Sent straight to your inbox


Sign up to receive 10 ready-to-use ELA resources your students will love! 


Creative ideas to teach Percy Jackson & The Olympians: The Lighting Thief

10 Creative Activities to Teach Percy Jackson & The Olympians: The Lightning Thief by Rick Riordan

Percy Jackson & The Olympians: The Lightning Thief by Rick Riordan is a masterclass in the mythology of Ancient Greece. I love teaching Percy Jackson for a variety of reasons: the well-rounded and relatable characters, the seamless connections to the complex world of Greek mythology, and the adventure-packed plot!

Immersive activities that allow students to explore the dual worlds of Greek mythology and Percy’s modern-day life offer middle schoolers the opportunity to engage deeply with all aspects of this novel.

Here are 10 of my favorite activities for teaching Percy Jackson & The Olympians: The Lightning Thief.

1. Myth of Kronos

This first activity gets your middle school ELA students up and moving! Early in the novel, Percy re-tells the Myth of Kronos to his classmates during a field trip.

In this myth, Titans Kronos and Rhea had six children: Hestia, Demeter, Hera, Hades, Poseidon, and Zeus. Kronos, fearing that his children would one day overthrow them, ate them all, except for Zeus, who was hidden away by his mother. When he was strong enough to save his siblings, he returned. Kronos threw up all his children – now fully-formed adult gods – and in doing so, provoked a war between him and the other Titans that lasted for ten years! 

When teaching Percy Jackson and the Olympians: The Lightning Thief, I like to break students into groups of six or so and provide them with a script for a dramatic interpretation of the Myth of Kronos. The presentation format is up to them (with permission from you, of course). Some creative students prefer to express their scenes on video, while others love the thrill of a live performance.

As they prepare, I might help with a list of supplies or props, but I usually give my students quite a lot of creative freedom with their performances. They have so much fun with their productions that they hardly realize how much they are learning along the way!

Working collaboratively, middle school ELA students can present and share a dramatic retelling of the Myth of Kronos.

2. Track Percy’s journey

In Percy’s journey to locate Zeus’ thunderbolt, he makes his way to many different locations in the United States. I find that maps and trackers help my middle school ELA students get a stronger understanding of the places characters travel to in the book. 

At the beginning of the novel, I provide my class with personal maps of the US.  As they read Percy Jackson & The Olympians: The Lightning Thief, they can track Percy’s journey across the country, numbering the stops he makes along the way. He visits cities in New York, Missouri, Colorado, Nevada, and California!

Along with the map, I also provide my students with a graphic organizer. Here, they can write about each new location in the book and explain what happened there.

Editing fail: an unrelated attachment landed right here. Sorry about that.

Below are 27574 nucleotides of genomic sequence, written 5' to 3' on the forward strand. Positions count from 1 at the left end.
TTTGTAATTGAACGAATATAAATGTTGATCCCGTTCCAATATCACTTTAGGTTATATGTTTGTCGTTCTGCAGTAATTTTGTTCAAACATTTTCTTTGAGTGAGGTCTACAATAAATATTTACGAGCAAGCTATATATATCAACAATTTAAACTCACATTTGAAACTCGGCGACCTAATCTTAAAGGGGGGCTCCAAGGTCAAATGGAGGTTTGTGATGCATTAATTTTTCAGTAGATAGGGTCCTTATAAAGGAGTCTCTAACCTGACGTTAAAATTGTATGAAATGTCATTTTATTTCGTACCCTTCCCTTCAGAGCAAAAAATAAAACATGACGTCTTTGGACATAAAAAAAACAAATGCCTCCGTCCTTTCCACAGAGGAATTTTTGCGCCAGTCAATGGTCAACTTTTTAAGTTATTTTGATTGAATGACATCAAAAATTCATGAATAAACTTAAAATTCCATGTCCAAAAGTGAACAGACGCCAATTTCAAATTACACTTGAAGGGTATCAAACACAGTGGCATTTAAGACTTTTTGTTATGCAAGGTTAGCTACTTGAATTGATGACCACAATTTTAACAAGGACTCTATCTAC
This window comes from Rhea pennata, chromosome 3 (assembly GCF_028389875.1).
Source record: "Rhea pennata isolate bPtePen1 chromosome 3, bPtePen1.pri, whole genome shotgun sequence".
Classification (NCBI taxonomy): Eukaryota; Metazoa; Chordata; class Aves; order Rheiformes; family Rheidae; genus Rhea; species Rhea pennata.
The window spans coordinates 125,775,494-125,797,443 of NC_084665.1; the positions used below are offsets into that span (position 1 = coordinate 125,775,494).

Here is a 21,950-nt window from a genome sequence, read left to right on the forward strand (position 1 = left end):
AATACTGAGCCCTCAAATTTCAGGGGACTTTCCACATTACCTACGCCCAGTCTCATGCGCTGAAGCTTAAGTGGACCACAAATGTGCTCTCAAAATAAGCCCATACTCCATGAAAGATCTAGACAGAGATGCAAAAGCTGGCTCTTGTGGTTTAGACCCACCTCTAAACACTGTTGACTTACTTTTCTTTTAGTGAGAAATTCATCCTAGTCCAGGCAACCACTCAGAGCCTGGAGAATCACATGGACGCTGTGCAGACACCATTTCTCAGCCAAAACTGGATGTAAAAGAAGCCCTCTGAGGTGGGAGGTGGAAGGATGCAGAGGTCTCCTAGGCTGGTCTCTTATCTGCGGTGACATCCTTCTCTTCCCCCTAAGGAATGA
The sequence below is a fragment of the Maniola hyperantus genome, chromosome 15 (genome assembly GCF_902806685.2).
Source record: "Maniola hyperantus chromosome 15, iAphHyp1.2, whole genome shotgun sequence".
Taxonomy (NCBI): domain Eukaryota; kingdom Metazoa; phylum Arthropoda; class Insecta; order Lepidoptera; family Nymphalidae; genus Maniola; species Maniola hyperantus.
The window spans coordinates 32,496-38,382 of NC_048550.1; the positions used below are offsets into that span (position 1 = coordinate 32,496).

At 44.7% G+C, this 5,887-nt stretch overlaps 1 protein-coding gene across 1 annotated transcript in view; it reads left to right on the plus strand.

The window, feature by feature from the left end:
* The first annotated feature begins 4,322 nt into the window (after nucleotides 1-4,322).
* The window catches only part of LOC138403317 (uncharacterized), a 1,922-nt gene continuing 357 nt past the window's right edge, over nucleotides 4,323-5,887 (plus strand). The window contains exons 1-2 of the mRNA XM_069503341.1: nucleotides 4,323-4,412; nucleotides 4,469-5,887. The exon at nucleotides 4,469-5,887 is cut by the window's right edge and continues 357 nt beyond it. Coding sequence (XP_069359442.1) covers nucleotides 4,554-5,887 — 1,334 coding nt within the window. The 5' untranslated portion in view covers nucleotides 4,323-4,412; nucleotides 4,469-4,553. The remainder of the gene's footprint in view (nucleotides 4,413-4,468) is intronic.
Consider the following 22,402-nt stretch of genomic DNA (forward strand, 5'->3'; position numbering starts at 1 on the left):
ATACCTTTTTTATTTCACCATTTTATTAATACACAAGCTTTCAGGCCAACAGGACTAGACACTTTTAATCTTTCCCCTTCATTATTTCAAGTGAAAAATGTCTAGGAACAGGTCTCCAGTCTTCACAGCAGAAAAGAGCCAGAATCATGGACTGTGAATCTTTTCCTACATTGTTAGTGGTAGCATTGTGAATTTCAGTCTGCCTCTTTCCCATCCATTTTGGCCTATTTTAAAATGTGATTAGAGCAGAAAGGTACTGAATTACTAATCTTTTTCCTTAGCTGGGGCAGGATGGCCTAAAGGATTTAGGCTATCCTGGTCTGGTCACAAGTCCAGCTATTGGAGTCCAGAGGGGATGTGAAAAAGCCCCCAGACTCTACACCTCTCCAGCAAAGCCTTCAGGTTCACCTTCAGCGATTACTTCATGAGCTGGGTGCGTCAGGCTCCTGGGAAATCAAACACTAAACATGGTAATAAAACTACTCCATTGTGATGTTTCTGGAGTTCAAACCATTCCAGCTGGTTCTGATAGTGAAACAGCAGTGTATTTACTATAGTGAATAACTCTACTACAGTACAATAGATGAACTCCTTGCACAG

When teaching Percy Jackson, maps and graphic organizers support students as they track his journey.

3. Virtual Field Trip

If you can’t get to a real museum to help your students build up background knowledge on Ancient Greek figures, a virtual field trip is the next best thing!

An interactive visit to a virtual museum supports middle school ELA students in understanding more about the myths and characters referenced in the novel, including Medusa, Zeus, and Athena. 

When they click on the various art exhibits, they learn more about Greek mythology and various art forms. As they move through the virtual museum, they can jot down their new learning in a graphic organizer for quick and easy reference. Best of all, you don’t even have to leave the comfort of your classroom!

When teaching Percy Jackson & The Olympians: The Lightning Thief, students can use a graphic organizer during their virtual field trip.

4. Camp Half-Blood Design & Matching Game

When teaching Percy Jackson, I like to encourage my students to focus on Rick Riordan’s descriptive writing. In the novel, Percy receives a tour of Camp Half-Blood, a training facility for Greek demigods located on the north shore of Long Island.

As they read and re-read about the different areas of the camp, students design a 2-D re-creation of the facility based on the quotes that describe each location. Designs can include drawings, images, and color to represent different places at Camp Half-Blood, including the farmhouse, activity centers, cabins, and the woods.

When teaching Percy Jackson, students can use graphic organizers to create a 2-D architecture design of Camp Half-Blood.

While reading Chapters 5 to 7, students might notice that while there is a description for each of the twelve cabins in the book, the author does not name the god each cabin is connected to. This is a great opportunity to play a matching game!

I like to provide my class with a selection of articles that introduces each of the Olympians. Working alone, in pairs, or in stations, middle schoolers must use text evidence from the article and the novel to match up which god is associated with which cabin!

In this activity, students match the Camp Half-Blood cabins to the correct Greek god or goddess.

5. Capture the Flag

There’s nothing students love more than getting up and moving! Imagine surprising your class with a game of Capture the Flag! As you read Chapter 8, ask your class to look for text evidence to explain the rules of the game (as played at Camp Half-Blood).

Next, I like to split my class into an even number of large groups. I find four works well for me, but the most important thing is that you have an even number of groups, as each team will play one opposing group.

Flag Design:

Working collaboratively, your middle school ELA students will develop a team name, a motto, a list of values, and symbols that represent their team. This will guide them as they design a “flag” that can be captured during the gameplay! 

Some groups like to choose an image that collectively represents them, and others might prefer to include visuals for each individual group member. Both options are fine!